Published in Business in Savannah
On September 21, 2011, the Judiciary Committee of the United States House of Representatives approved a proposed bill that would mandate the use of E-Verify for all new hires in the U.S. The bill will now go to the full House of Representatives for a vote, but a date has not been determined. The proposed bill is the latest in a series of state and federal attempts to create a solution to immigration and employment concerns across the nation.
Georgia already has a mandatory E-Verify law, House Bill 87. Every public employer and most private employers will eventually be required to use E-Verify to determine the work authorization of new employees. Georgia employers with 500 or more employees will be required to use E-Verify starting January 1, 2012; employers with 100 to 499 employees will be required to use it starting July 1, 2012; and, employers with 10 to 99 employees will be required to use the program starting July 1, 2013.
Before any county or municipal corporation issues or renews a business license, occupational tax certificate, or other document required to operate a business, the recipient must show it participates in the E-Verify program or that the provisions of HB 87 do not apply (typically by having less than 10 employees). In addition to these requirements, a public employer may not enter into a contract unless the contractor and its subcontractors have registered for and participate in E-Verify.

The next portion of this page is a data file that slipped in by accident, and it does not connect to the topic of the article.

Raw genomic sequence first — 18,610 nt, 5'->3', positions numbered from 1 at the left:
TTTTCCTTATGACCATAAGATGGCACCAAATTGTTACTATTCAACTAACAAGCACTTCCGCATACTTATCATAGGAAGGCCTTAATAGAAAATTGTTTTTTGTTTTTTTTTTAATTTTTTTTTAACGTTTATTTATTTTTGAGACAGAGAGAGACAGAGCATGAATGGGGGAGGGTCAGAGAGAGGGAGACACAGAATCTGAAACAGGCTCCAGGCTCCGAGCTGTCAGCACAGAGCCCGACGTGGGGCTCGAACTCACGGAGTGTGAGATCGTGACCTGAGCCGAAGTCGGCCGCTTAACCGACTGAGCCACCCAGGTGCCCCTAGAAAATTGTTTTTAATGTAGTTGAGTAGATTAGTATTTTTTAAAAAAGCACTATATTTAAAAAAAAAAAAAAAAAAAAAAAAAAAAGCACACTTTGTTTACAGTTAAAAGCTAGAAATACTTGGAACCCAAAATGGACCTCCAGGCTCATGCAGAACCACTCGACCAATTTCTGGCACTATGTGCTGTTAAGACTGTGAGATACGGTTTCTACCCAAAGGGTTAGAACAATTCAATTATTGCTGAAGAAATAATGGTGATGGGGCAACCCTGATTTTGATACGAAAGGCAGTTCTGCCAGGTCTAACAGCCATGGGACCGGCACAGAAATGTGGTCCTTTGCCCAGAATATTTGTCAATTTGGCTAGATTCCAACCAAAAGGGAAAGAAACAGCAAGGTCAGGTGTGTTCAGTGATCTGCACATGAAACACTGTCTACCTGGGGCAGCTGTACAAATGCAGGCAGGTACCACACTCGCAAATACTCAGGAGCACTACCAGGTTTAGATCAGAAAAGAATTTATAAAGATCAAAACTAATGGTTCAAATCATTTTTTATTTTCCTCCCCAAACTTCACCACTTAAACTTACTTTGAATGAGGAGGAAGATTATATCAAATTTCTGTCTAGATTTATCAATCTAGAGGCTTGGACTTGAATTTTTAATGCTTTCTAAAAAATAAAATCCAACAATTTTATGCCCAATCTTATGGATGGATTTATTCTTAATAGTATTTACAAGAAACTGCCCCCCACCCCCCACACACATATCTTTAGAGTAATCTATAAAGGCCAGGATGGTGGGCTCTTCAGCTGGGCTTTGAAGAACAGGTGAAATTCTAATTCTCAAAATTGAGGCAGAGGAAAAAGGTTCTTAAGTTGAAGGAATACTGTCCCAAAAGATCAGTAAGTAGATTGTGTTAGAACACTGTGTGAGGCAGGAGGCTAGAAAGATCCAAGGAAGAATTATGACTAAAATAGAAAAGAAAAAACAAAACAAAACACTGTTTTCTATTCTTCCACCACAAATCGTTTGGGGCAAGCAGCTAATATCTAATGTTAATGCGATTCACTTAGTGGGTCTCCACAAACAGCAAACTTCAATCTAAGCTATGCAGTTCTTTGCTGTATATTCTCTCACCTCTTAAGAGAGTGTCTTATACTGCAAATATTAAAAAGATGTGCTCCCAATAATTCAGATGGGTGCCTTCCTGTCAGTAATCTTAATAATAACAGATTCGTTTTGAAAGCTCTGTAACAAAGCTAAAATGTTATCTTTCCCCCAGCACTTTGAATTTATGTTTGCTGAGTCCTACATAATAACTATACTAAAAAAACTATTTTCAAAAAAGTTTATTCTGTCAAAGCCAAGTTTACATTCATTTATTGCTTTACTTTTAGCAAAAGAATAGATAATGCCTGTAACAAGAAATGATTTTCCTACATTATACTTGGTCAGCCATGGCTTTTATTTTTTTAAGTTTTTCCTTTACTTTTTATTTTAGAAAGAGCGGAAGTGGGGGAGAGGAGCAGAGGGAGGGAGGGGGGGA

The Georgia law and the proposed federal legislation build upon existing federal law. Beginning with to the Immigration Reform and Control Act of 1986 (IRCA), employers have been prohibited from knowingly hiring or continuing to employ any person not authorized to work in the United States. Employers have three business days to verify a new employee’s identity and authorization to work. To conduct this verification, the employer completes Form I-9, also known as an Employment Eligibility Verification Form.
E-Verify has been mandated for use by federal contractors since September 8, 2009, but has been voluntary for other employers. E-Verify is a system linked to various federal databases that allow employers to instantly check the employment eligibility of new employees. E-Verify does not replace Form
I-9. However, the renewed federal and state focus on E-Verify reminds employers that immigration enforcement is very real. In response to determined efforts by federal and state governments to crack down on employers with illegal immigrant employees, employers should be doing all they can to ensure compliance with immigration-related laws, including following I-9 procedures and staying current with new E-Verify requirements.
All employees hired after November 6, 1986 must complete the Form I-9. A properly completed I-9 provides the employer with a good faith defense against charges that it knowingly hired, or continued to employ, unauthorized alien workers. Federal immigration officials are conducting more Form I-9 audits, with the focus on employers rather than illegal immigrants. Employers who have not properly checked their employees’ eligibility status could face fines of up to $1,100 per paperwork violation, with each mistake on a single I-9 constituting a separate violation.
On the other hand, employers should be careful not to discriminate against employees because of citizenship or national origin. The Immigration Act of 1990 does not allow an employer to ask applicants for more or different documents than those required by the regulations. An employer cannot refuse to honor a document that appears reasonably genuine on its face. An employer cannot selectively require documents from one group of employees that are beyond the requirements of the I-9 regulations or E-Verify. Discrimination on the basis of national origin or citizenship can result in a fine of up to $11,000 per violation, as well as separate Title VII claims.
Because the line between non-discrimination and vigilance is a thin one, employers should conduct periodic audits to ensure that their documents and internal processes comply with these seemingly contradictory laws.